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Cedar Point to Close on Land Deal in 2019

CEDAR POINT — Town officials expect to close on the purchase of 56 acres along the White Oak River sometime between late February and early April of next year, according to an email sent Thursday by town clerk Jayne Calhoun.

This graphic shows the 56-acre parcel of land being considered by Cedar Point. Graphic: Contributed

Voters in the Nov. 6 election approved the sale of $2.5 million in general obligation bonds to pay for most of the $2.8 million land deal for the town’s first park. The town will kick in $300,000 from its general fund.

The bond sale could result in a property tax increase of up to 3 cents, from 6.25 cents to 9.25 cents per $100 of assessed value, but officials are working on grants to eliminate or at least reduce that increase.

The bond referendum passed by a margin of more than two-to-one, 523 to 240, but the town is still waiting for official certification of that result by the Carteret County Board of Elections.

Once that is done, sometime between Nov. 16 and Nov. 22, the process for completing the transaction can begin.

According to the email from Ms. Calhoun, the next step is up to the North Carolina Local Government Commission, “which is the organization to which all municipalities must answer when it comes to responsible usage of taxpayer dollars.

“The LGC will present to the town funding options, which could continue to be the bond (sale), or, if the interest rates are more favorable, general financing,” according to the email.

The email adds, “Town staff has been unable to assess the property damage as a result of Hurricane Florence. As such, no public will be allowed to enter the property until such a time as public safety is ensured.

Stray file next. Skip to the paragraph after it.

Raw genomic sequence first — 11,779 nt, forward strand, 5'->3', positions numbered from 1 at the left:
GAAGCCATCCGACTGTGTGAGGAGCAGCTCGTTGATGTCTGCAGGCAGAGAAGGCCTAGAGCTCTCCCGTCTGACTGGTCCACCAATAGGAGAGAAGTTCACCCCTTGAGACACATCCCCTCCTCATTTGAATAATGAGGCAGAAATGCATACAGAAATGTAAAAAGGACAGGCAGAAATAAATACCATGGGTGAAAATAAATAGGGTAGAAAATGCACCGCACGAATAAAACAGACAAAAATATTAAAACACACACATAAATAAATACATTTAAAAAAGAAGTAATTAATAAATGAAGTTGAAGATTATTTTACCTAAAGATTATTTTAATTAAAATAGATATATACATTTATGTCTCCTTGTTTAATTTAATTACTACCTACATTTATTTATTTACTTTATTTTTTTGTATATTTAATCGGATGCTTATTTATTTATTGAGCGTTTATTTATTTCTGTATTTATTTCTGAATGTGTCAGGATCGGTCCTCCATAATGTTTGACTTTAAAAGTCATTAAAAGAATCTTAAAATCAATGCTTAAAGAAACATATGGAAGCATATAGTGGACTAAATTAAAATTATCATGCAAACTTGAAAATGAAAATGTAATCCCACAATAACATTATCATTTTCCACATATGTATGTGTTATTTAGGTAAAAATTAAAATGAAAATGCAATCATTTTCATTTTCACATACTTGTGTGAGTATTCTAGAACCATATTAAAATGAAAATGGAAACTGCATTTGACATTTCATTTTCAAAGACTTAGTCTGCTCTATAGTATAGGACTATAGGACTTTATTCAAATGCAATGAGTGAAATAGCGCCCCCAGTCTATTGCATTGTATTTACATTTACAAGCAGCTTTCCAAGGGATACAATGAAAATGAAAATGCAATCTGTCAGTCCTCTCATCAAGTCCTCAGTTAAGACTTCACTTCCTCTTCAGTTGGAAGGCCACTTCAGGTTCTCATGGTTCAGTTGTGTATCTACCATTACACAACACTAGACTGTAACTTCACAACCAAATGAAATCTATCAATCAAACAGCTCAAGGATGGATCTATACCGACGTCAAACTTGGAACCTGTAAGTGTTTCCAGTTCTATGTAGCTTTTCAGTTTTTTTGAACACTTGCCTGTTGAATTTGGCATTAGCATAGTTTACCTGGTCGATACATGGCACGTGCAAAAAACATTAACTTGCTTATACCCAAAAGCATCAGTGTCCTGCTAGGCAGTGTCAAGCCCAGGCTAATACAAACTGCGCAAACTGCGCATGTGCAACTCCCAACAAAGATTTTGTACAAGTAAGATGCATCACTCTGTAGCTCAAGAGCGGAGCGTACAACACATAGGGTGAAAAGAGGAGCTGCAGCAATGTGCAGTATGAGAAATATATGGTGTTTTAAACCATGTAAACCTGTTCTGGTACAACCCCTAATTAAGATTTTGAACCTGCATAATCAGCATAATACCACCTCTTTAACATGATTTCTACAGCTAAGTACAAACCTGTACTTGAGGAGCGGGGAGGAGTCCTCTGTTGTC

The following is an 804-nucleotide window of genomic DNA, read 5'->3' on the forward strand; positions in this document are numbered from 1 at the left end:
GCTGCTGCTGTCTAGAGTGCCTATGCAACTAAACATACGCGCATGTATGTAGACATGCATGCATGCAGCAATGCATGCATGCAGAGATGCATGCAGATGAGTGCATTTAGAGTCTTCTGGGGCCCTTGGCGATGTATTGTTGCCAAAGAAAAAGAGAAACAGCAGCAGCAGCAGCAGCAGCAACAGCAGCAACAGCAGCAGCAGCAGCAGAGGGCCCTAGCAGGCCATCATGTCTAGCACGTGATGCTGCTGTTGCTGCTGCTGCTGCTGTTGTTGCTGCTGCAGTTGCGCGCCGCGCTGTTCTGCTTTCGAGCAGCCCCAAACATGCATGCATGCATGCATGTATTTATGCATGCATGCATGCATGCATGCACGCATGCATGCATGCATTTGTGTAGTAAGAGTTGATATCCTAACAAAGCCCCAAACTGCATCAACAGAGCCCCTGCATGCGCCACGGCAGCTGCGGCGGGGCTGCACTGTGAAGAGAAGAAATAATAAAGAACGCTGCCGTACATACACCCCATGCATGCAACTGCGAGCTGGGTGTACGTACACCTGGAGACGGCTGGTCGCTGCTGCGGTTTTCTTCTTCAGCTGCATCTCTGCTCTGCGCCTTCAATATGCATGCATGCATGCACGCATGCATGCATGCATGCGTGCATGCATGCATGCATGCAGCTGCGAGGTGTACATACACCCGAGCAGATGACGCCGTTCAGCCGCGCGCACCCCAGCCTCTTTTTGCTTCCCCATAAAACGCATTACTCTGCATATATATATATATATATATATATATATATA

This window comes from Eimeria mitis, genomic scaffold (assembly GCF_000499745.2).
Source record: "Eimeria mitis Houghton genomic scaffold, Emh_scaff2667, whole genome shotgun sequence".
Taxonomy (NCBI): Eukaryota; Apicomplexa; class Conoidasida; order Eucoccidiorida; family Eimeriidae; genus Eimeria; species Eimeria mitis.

“Hurricane recovery for our town and its citizens has taken precedence.

“There is some personal property remaining on the grounds that is to be removed by the owners prior to closing.”

The purchase from the North Carolina Masons is to include all of the remaining Masonic property off Masonic Avenue, except for the historic Octagon House, which will remain in private ownership but will still be available for town functions.

The town’s plan is to leave most of the scenic and wooded waterfront property in its natural state, but to provide passive recreation opportunities, such as trails and picnic facilities and maybe a kayak launch, plus expansion or improvement of improve an existing pier.

Part of the goal of the purchase is to preserve or improve water quality in the White Oak River by making the land unavailable for development.

Mayor Scott Hatsell has hailed the purchase as a way to secure the property against development, and to provide a place for future generations to enjoy all that the scenic river has to offer.

About the Author

Brad Rich

Brad Rich is a reporter for the Carteret County News-Times in Morehead City. He has written about fishery and environmental issues along the central North Carolina coast for 35 years. He lives in Hubert with his wife, Gwen.